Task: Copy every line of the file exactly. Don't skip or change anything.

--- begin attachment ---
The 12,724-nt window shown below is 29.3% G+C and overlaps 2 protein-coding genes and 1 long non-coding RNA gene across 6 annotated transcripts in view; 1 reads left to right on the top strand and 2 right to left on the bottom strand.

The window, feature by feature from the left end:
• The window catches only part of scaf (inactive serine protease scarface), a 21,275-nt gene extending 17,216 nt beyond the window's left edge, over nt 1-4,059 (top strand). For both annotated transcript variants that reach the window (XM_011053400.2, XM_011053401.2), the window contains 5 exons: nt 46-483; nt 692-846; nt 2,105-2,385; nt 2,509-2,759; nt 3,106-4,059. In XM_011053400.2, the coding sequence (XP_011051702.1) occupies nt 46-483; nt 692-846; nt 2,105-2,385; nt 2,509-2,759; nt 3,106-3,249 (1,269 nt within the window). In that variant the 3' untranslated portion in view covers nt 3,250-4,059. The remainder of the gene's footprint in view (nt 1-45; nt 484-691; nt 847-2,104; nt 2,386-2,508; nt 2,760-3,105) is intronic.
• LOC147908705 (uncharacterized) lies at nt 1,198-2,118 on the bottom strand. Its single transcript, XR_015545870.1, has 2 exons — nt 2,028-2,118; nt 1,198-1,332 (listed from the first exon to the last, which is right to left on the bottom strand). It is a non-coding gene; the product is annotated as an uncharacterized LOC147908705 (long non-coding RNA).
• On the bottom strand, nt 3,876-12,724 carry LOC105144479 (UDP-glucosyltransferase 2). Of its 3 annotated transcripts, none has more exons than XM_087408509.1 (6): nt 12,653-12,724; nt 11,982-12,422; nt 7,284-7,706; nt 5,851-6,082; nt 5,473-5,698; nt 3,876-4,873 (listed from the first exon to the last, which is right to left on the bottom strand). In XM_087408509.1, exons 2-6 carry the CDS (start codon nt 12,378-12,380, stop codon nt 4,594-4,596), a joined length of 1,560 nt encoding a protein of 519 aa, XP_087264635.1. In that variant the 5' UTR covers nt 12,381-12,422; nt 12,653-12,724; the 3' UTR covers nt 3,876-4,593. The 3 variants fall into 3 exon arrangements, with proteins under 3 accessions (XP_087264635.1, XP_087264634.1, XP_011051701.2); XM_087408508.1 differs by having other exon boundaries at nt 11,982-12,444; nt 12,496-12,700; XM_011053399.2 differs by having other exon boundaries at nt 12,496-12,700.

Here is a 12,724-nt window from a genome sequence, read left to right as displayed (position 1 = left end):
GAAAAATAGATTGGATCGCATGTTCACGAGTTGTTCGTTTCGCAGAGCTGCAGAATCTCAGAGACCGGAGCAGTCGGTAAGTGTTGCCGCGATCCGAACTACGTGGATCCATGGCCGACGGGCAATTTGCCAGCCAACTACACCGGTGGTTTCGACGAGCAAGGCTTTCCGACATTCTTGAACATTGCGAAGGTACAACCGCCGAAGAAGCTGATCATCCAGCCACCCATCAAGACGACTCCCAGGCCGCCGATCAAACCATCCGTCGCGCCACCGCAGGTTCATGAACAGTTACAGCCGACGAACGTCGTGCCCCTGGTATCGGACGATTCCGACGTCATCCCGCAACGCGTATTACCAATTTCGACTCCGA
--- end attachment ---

The 12,724-nt window shown below is 29.3% G+C and overlaps 2 protein-coding genes and 1 long non-coding RNA gene across 6 annotated transcripts in view; 1 reads left to right on the top strand and 2 right to left on the bottom strand.

The window, feature by feature from the left end:
• The window catches only part of scaf (inactive serine protease scarface), a 21,275-nt gene extending 17,216 nt beyond the window's left edge, over nt 1-4,059 (top strand). For both annotated transcript variants that reach the window (XM_011053400.2, XM_011053401.2), the window contains 5 exons: nt 46-483; nt 692-846; nt 2,105-2,385; nt 2,509-2,759; nt 3,106-4,059. In XM_011053400.2, the coding sequence (XP_011051702.1) occupies nt 46-483; nt 692-846; nt 2,105-2,385; nt 2,509-2,759; nt 3,106-3,249 (1,269 nt within the window). In that variant the 3' untranslated portion in view covers nt 3,250-4,059. The remainder of the gene's footprint in view (nt 1-45; nt 484-691; nt 847-2,104; nt 2,386-2,508; nt 2,760-3,105) is intronic.
• LOC147908705 (uncharacterized) lies at nt 1,198-2,118 on the bottom strand. Its single transcript, XR_015545870.1, has 2 exons — nt 2,028-2,118; nt 1,198-1,332 (listed from the first exon to the last, which is right to left on the bottom strand). It is a non-coding gene; the product is annotated as an uncharacterized LOC147908705 (long non-coding RNA).
• On the bottom strand, nt 3,876-12,724 carry LOC105144479 (UDP-glucosyltransferase 2). Of its 3 annotated transcripts, none has more exons than XM_087408509.1 (6): nt 12,653-12,724; nt 11,982-12,422; nt 7,284-7,706; nt 5,851-6,082; nt 5,473-5,698; nt 3,876-4,873 (listed from the first exon to the last, which is right to left on the bottom strand). In XM_087408509.1, exons 2-6 carry the CDS (start codon nt 12,378-12,380, stop codon nt 4,594-4,596), a joined length of 1,560 nt encoding a protein of 519 aa, XP_087264635.1. In that variant the 5' UTR covers nt 12,381-12,422; nt 12,653-12,724; the 3' UTR covers nt 3,876-4,593. The 3 variants fall into 3 exon arrangements, with proteins under 3 accessions (XP_087264635.1, XP_087264634.1, XP_011051701.2); XM_087408508.1 differs by having other exon boundaries at nt 11,982-12,444; nt 12,496-12,700; XM_011053399.2 differs by having other exon boundaries at nt 12,496-12,700.

Here is a 12,724-nt window from a genome sequence, read left to right as displayed (position 1 = left end):
GAAAAATAGATTGGATCGCATGTTCACGAGTTGTTCGTTTCGCAGAGCTGCAGAATCTCAGAGACCGGAGCAGTCGGTAAGTGTTGCCGCGATCCGAACTACGTGGATCCATGGCCGACGGGCAATTTGCCAGCCAACTACACCGGTGGTTTCGACGAGCAAGGCTTTCCGACATTCTTGAACATTGCGAAGGTACAACCGCCGAAGAAGCTGATCATCCAGCCACCCATCAAGACGACTCCCAGGCCGCCGATCAAACCATCCGTCGCGCCACCGCAGGTTCATGAACAGTTACAGCCGACGAACGTCGTGCCCCTGGTATCGGACGATTCCGACGTCATCCCGCAACGCGTATTACCAATTTCGACTCCGA